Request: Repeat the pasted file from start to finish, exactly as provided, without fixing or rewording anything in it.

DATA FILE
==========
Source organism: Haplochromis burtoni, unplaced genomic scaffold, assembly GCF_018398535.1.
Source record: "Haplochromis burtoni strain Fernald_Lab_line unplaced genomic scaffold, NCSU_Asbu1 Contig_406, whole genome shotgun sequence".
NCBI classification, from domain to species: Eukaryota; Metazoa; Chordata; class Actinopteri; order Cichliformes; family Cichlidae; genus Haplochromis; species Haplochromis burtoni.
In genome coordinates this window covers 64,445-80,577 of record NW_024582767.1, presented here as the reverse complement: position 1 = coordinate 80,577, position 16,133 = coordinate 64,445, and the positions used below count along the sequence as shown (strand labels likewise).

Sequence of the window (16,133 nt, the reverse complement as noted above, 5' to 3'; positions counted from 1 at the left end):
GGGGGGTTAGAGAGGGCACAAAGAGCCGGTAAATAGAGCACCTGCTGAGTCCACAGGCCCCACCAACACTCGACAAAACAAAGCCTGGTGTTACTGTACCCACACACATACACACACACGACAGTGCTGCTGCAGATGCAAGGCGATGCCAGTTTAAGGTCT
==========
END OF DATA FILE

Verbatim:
Source organism: Haplochromis burtoni, unplaced genomic scaffold, assembly GCF_018398535.1.
Source record: "Haplochromis burtoni strain Fernald_Lab_line unplaced genomic scaffold, NCSU_Asbu1 Contig_406, whole genome shotgun sequence".
NCBI classification, from domain to species: Eukaryota; Metazoa; Chordata; class Actinopteri; order Cichliformes; family Cichlidae; genus Haplochromis; species Haplochromis burtoni.
In genome coordinates this window covers 64,445-80,577 of record NW_024582767.1, presented here as the reverse complement: position 1 = coordinate 80,577, position 16,133 = coordinate 64,445, and the positions used below count along the sequence as shown (strand labels likewise).

Sequence of the window (16,133 nt, the reverse complement as noted above, 5' to 3'; positions counted from 1 at the left end):
GGGGGGTTAGAGAGGGCACAAAGAGCCGGTAAATAGAGCACCTGCTGAGTCCACAGGCCCCACCAACACTCGACAAAACAAAGCCTGGTGTTACTGTACCCACACACATACACACACACGACAGTGCTGCTGCAGATGCAAGGCGATGCCAGTTTAAGGTCT